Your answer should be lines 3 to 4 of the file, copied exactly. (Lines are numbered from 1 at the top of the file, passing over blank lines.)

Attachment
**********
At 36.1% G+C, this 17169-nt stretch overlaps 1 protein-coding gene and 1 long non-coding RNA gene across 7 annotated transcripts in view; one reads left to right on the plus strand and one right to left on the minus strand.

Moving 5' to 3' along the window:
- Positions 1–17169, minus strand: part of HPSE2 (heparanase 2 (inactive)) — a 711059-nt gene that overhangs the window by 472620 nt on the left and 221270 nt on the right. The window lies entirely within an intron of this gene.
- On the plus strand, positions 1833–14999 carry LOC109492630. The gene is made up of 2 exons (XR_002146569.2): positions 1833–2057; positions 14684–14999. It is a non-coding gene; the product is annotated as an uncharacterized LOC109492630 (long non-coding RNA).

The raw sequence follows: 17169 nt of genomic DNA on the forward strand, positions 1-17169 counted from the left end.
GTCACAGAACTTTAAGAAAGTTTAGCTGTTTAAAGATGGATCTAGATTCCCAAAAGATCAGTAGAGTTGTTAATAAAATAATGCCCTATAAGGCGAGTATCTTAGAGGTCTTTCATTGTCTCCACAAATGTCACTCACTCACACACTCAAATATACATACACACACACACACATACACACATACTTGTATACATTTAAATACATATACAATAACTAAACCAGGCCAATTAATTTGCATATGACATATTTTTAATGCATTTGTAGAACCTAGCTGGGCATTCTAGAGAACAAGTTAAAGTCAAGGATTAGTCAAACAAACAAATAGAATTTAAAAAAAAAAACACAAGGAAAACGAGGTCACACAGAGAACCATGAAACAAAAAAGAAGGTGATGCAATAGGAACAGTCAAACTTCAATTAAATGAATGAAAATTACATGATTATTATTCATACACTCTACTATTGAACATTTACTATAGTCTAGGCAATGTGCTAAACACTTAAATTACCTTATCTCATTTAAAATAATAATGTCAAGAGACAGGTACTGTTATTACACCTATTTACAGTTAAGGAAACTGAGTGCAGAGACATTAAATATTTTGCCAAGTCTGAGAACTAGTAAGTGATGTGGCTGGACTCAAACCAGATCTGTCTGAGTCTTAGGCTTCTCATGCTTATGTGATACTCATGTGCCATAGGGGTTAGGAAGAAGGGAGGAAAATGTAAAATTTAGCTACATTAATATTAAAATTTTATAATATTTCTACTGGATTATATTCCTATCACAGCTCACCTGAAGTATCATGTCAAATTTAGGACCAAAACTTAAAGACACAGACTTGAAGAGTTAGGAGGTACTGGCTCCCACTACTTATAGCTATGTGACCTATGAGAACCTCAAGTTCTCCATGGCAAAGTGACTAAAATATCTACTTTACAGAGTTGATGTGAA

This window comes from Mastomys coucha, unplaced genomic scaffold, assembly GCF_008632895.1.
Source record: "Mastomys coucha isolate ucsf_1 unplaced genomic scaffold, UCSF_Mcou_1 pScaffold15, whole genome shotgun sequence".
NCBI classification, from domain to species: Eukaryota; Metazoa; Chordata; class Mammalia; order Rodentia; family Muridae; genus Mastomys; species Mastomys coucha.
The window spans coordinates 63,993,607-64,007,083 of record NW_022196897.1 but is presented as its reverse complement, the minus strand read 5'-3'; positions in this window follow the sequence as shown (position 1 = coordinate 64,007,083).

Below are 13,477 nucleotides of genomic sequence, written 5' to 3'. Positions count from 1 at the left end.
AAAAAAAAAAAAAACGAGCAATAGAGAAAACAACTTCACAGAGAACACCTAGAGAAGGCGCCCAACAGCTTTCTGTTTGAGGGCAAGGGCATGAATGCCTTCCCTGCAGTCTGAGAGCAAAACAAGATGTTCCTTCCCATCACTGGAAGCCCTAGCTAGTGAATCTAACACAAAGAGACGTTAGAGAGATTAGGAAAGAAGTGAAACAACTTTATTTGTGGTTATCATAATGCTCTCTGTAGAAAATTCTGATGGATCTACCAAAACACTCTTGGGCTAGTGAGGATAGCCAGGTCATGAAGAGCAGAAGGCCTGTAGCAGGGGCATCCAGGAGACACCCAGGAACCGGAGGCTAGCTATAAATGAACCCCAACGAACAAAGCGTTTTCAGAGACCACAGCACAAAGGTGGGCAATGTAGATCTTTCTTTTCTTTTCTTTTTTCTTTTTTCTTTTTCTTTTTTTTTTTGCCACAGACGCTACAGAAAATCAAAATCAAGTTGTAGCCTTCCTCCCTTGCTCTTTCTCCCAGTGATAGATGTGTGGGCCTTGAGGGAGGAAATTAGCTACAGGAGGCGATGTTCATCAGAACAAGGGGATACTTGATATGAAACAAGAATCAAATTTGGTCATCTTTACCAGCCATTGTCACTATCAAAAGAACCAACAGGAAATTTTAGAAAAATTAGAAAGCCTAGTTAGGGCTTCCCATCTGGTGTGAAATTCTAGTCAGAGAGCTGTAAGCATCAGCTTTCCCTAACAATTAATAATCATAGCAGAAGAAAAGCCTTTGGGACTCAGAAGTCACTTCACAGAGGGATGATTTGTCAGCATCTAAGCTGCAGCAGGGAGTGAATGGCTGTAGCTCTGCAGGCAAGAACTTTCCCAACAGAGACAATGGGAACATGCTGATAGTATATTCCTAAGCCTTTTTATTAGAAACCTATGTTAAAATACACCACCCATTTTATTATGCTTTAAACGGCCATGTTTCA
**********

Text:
- Positions 1–17169, minus strand: part of HPSE2 (heparanase 2 (inactive)) — a 711059-nt gene that overhangs the window by 472620 nt on the left and 221270 nt on the right. The window lies entirely within an intron of this gene.
- On the plus strand, positions 1833–14999 carry LOC109492630. The gene is made up of 2 exons (XR_002146569.2): positions 1833–2057; positions 14684–14999. It is a non-coding gene; the product is annotated as an uncharacterized LOC109492630 (long non-coding RNA).